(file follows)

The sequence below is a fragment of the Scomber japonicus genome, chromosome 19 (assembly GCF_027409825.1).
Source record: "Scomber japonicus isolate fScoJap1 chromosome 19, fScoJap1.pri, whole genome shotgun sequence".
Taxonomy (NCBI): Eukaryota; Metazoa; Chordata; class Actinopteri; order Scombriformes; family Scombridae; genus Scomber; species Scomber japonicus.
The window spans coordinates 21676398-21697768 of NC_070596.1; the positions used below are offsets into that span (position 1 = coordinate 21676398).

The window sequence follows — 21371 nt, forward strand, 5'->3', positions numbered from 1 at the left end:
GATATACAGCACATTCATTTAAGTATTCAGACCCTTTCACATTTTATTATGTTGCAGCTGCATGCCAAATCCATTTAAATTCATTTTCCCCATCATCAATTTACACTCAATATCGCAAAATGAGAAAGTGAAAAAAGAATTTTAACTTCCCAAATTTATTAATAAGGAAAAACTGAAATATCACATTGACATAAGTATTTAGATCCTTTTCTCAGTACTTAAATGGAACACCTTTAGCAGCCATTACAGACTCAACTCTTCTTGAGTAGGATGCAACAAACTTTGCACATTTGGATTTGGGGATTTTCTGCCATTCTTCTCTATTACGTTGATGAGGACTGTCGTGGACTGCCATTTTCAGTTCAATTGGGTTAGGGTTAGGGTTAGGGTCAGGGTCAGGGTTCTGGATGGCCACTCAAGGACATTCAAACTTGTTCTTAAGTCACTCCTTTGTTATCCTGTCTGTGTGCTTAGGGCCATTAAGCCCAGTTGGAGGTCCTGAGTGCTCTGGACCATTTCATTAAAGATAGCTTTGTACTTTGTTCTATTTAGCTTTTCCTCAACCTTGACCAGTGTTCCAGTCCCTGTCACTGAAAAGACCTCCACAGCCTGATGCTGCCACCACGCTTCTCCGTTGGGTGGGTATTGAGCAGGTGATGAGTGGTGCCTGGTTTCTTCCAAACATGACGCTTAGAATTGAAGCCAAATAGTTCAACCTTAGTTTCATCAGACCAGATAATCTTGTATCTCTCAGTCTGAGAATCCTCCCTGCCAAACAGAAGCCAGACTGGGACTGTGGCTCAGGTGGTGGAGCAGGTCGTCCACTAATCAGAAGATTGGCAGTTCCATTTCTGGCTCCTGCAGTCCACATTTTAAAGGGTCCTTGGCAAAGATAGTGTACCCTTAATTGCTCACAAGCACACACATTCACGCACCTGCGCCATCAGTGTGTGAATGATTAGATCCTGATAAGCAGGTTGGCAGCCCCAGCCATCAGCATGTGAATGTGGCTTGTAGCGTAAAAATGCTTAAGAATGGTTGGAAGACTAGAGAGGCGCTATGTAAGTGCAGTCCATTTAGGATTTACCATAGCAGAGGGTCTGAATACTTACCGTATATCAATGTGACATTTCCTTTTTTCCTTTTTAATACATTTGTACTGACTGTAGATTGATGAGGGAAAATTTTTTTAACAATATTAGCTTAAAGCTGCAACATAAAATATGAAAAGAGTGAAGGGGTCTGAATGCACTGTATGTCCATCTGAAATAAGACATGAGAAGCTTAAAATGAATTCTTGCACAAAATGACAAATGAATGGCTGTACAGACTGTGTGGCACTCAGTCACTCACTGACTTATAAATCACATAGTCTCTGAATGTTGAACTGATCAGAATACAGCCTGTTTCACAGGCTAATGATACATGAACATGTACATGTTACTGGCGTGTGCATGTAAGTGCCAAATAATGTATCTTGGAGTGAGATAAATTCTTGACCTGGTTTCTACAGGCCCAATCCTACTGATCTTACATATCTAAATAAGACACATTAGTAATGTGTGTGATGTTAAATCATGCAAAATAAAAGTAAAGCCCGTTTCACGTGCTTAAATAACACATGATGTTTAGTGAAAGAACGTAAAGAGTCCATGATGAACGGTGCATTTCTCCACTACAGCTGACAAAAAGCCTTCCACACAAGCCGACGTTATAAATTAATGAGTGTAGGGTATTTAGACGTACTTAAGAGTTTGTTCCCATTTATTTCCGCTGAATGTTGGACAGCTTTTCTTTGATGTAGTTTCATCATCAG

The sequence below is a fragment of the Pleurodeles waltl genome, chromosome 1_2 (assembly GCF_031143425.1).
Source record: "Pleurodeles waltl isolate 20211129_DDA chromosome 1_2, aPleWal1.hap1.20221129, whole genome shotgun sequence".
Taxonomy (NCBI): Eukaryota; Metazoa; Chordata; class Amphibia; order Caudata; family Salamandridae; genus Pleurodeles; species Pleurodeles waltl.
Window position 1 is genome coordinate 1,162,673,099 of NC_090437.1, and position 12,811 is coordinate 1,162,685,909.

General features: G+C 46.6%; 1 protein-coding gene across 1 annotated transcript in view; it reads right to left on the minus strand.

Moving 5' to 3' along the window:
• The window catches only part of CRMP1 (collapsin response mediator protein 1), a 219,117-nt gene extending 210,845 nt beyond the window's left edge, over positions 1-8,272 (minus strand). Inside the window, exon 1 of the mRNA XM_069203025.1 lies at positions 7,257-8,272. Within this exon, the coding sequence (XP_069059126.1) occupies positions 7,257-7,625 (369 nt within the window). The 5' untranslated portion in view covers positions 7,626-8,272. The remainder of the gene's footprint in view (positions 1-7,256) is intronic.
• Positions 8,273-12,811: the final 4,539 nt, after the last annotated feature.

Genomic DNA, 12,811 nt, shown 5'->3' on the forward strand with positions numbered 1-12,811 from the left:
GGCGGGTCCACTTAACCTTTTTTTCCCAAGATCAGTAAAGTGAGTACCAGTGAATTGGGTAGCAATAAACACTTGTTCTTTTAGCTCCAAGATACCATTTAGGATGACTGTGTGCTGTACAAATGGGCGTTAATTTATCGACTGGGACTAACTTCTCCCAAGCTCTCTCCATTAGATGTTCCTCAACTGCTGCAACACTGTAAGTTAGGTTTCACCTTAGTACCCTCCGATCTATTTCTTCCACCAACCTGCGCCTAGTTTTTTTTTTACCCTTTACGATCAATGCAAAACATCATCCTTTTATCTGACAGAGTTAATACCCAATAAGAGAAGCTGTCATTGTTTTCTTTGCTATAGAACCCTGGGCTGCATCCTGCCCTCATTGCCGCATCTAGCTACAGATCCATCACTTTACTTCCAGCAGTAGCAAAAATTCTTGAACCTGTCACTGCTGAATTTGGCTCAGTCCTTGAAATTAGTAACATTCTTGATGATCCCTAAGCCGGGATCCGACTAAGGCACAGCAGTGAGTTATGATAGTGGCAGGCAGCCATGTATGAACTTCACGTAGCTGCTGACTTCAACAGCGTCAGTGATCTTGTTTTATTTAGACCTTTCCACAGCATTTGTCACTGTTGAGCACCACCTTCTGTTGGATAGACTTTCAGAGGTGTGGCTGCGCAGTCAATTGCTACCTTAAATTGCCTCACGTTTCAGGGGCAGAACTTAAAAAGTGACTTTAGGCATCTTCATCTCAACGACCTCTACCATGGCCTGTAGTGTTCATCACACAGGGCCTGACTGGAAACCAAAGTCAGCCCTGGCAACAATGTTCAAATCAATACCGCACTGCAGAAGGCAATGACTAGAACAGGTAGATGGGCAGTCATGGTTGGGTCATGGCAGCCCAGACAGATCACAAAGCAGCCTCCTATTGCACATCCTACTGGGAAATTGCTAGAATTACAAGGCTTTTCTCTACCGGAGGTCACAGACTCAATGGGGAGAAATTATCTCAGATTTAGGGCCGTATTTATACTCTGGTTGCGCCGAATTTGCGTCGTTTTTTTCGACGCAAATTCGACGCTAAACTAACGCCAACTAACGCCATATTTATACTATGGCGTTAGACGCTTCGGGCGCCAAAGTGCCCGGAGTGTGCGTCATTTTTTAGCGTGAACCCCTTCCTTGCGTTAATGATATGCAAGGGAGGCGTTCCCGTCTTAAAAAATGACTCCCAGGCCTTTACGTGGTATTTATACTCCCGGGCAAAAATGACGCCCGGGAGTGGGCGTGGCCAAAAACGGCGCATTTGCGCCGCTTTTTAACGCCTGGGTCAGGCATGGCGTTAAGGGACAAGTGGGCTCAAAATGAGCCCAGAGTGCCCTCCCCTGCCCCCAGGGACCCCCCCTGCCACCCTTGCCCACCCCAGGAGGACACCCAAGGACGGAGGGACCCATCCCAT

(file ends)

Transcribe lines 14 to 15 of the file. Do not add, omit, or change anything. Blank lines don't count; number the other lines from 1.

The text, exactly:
• Positions 8,273-12,811: the final 4,539 nt, after the last annotated feature.

Genomic DNA, 12,811 nt, shown 5'->3' on the forward strand with positions numbered 1-12,811 from the left: